Getting your toddler to eat vegetables can be one of the toughest jobs yet!
Unless you’re one of the lucky ones, chances are your toddler is or will go through a phase (maybe even a looonnngggg phase) of refusing to eat any veggies!
I’m living this phase as I write this, and man does it suck!! The worry that my baby is not getting adequate nutrients, the frustration that my cooking is going to waste, and the guilt that I did something wrong to get us to this point….
On the contrary, forcing kids to eat vegetables also has negative consequences. Children need to establish a healthy relationship with food and not fixate on good and bad foods.
While it’s easy to dwell on the could have and should haves, all I/we can do now is focus on the present and set up for a bright future!
I’ve been experimenting with a few tricks to help get my toddler to eat more vegetables, and I want to share them with you all!
From some quick research, it appears the strategies to get older kids eating veggies is a bit easier of a task – you can usually play a fun taste-test game, start a garden, or get them involved in cooking – all helping them stay excited about eating veggies.
For a toddler, these methods appear to take a bit more work and patience, so let’s break it down.
Set a Good Example
- There’s nothing more important to instilling good habits in your children than by setting a good example. When a toddler see his or her parents eating healthfully, they are much more likely to follow suite. So first things first, load your own plate with veggies!
Keep Offering Vegetables
- It may seem pointless to put the extra effort in to serve a food that you’re certain your toddler won’t touch, it’s important to keep serving those veggies! Studies show it may take 10 or more tries before a child accepts a new food – including veggies. Also keep encouraging your toddler to try and taste them. Taking a bite yourself and showing how delicious they can taste!
- Experts say your child will probably change his mind about vegetables eventually (fingers crossed!).
Offer Vegetables as Snacks
- Serving vegetables as a snack can be a nice way to not overwhelm your child with multiple options such that are served at a meal time.
- With a fridge and pantry stocked with healthy foods like vegetables, and limits on unhealthy snacks, it’s easier for your child to accept the fact that vegetables are a snack choice.
- Check out this post for some favorite snack ideas
- Keep a container of chopped vegetables, like cucumber, softened carrots or peas readily available!
- I sometimes still resort to fruit and veggies pouches, just to ensure my toddler is getting the nutrients and exposed to the vegetable flavors.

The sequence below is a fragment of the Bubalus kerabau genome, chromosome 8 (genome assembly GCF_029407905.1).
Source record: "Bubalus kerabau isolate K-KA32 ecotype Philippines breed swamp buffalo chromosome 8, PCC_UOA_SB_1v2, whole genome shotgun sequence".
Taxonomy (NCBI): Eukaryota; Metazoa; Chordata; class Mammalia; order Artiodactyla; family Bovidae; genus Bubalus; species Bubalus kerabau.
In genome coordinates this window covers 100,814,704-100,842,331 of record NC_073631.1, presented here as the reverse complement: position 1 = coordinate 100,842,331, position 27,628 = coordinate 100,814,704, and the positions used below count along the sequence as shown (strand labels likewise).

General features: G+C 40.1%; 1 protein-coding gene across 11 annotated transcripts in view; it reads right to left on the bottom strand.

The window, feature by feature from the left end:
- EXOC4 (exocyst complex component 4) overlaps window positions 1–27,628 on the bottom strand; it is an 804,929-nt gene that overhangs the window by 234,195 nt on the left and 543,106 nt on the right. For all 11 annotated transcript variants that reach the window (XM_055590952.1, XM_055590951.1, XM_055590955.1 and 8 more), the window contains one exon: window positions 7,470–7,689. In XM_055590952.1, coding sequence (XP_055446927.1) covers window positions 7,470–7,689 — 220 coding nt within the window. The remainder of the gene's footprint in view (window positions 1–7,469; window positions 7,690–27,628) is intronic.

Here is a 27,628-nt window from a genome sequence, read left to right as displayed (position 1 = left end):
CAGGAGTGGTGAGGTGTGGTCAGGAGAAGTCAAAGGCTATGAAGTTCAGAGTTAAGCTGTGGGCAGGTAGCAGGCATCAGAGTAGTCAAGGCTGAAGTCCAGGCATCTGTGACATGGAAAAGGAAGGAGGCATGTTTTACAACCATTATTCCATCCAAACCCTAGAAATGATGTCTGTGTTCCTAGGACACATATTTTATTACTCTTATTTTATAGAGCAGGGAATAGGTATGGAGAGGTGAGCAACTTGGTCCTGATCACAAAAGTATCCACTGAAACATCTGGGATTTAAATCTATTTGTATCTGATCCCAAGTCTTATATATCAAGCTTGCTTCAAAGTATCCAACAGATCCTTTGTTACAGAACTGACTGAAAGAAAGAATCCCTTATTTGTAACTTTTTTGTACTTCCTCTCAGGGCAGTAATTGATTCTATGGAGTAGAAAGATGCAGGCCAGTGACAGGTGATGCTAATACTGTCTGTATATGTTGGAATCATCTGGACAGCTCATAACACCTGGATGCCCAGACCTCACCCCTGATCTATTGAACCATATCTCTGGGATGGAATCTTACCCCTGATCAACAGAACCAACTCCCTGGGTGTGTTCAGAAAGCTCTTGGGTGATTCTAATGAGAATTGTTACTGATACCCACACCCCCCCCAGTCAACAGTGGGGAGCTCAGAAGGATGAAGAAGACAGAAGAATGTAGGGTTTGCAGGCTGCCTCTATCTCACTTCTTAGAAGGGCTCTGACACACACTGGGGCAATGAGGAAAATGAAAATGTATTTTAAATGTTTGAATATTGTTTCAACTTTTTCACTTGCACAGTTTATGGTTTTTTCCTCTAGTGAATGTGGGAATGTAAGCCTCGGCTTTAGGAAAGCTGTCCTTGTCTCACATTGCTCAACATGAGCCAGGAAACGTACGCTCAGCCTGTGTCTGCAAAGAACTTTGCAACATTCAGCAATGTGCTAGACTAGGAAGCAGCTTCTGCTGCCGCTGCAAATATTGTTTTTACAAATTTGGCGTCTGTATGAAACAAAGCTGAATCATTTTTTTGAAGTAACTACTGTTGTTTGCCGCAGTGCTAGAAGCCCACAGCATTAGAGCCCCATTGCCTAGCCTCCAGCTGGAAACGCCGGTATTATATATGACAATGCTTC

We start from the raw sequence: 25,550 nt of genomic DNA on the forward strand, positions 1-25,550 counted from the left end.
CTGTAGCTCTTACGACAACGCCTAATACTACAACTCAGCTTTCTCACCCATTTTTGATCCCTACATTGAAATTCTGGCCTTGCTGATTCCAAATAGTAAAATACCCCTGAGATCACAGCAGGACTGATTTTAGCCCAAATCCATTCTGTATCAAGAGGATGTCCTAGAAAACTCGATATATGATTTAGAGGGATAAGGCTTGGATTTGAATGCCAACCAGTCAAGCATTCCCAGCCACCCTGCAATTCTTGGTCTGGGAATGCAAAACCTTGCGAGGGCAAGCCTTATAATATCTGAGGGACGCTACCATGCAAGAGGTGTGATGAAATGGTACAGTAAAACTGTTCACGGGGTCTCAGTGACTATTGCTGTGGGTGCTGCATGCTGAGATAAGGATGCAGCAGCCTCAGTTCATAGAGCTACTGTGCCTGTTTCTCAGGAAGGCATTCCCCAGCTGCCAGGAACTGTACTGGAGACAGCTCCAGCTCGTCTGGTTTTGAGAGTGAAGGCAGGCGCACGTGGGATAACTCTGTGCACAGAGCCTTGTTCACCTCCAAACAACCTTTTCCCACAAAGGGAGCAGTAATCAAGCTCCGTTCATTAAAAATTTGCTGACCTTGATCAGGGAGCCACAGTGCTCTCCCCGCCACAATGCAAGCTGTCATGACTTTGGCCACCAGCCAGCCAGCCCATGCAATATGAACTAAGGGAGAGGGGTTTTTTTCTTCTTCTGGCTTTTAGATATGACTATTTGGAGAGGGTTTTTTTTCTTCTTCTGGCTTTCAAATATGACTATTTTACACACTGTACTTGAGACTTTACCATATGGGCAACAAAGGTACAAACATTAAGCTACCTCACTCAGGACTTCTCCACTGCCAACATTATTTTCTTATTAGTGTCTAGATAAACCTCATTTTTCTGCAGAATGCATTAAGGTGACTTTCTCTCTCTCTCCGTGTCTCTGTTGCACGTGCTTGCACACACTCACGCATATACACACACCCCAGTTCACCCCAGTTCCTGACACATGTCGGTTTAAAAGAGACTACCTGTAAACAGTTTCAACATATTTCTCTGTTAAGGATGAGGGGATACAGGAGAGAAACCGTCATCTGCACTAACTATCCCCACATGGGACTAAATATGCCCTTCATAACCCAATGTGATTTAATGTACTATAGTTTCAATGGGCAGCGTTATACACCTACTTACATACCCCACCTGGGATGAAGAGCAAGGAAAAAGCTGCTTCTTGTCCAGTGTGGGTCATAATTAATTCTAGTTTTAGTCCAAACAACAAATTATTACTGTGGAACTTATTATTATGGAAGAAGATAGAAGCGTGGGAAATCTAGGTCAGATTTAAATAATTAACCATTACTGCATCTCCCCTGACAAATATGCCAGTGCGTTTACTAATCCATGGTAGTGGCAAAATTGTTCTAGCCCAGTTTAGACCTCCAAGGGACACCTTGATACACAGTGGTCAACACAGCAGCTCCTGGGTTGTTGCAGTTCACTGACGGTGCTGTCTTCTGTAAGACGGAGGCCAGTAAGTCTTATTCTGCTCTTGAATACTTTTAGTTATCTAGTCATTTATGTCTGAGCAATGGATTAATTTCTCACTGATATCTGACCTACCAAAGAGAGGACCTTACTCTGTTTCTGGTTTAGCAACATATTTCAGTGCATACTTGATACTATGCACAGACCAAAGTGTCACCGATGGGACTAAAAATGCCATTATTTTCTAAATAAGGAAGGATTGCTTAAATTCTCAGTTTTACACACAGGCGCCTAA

Make Veggies Fun
- “Raw broccoli is my favorite food” – said no one ever!! Veggies are no match for a juicy burger or fresh donut, so it’s important we do our best to add taste and fun to the experience!
- Serve your toddler veggies with dip, yogurt or cheese. Toddlers love to feel in control and have fun dipping!
- Roast or sauté your veggies in light oil or butter, add a bit of seasoning for taste – without going overboard of course.
Sneak Veggies In
- If none of the above strategies work, your next best bet, and a fairly simple approach, is to sneak those darn veggies in!
- Blend into a smoothie or plain yogurt
- Add onions or mushrooms to pasta sauces
- Add a veggie puree to a PB & J sandwich
- Make a veggie meatloaf
That’s Not All…
There’s many techniques to try and add to our toddlers diet to increase chances of vegetable liking. There’s also a few other things not to do!
Don’t become a personal toddler chef
You toddler may not eat everything they are served, but it’s important to not keep offering different foods. I’ve been guilty of this – if my daughter doesn’t like the pasta dish my husband and I are eating, I’ll keep going back to fridge grabbing turkey, cheese, chicken nuggets etc.. until she eats something. I have this fear that she needs to eat or she’ll starve – which is just not true!!
If she’s hungry enough she’ll eat. The more I keep tailoring her meals to what she demands, the harder time we’ll have getting her to eat a variety of nutritious foods. My goal is to continue serving a variety of foods, including vegetables, and encourage my daughter to be more flexible when she’s hungry!
Avoid nagging, forcing, bargaining, or bribing
All of these tactics create power struggles and are doomed to fail in the long run. Just continue offering veggie choices and encourage your toddler to give them a try. Keep mealtime moods upbeat!
Like I mentioned, I’m currently living this phase right now. Annndd boy, dinner tonight was ROUGH. She sat in her high chair and screamed until we gave her some food she could actually tolerate – which happened to be pasta filled with cheese & spinach (I called it enough of a win due to the fact the tiny amount of spinach was at least green so she could get used to the color!).
My point is that it’s not easy to get your toddler to eat vegetables. It’s a process, and one that requires consistency and patience. Good luck, Mamas!
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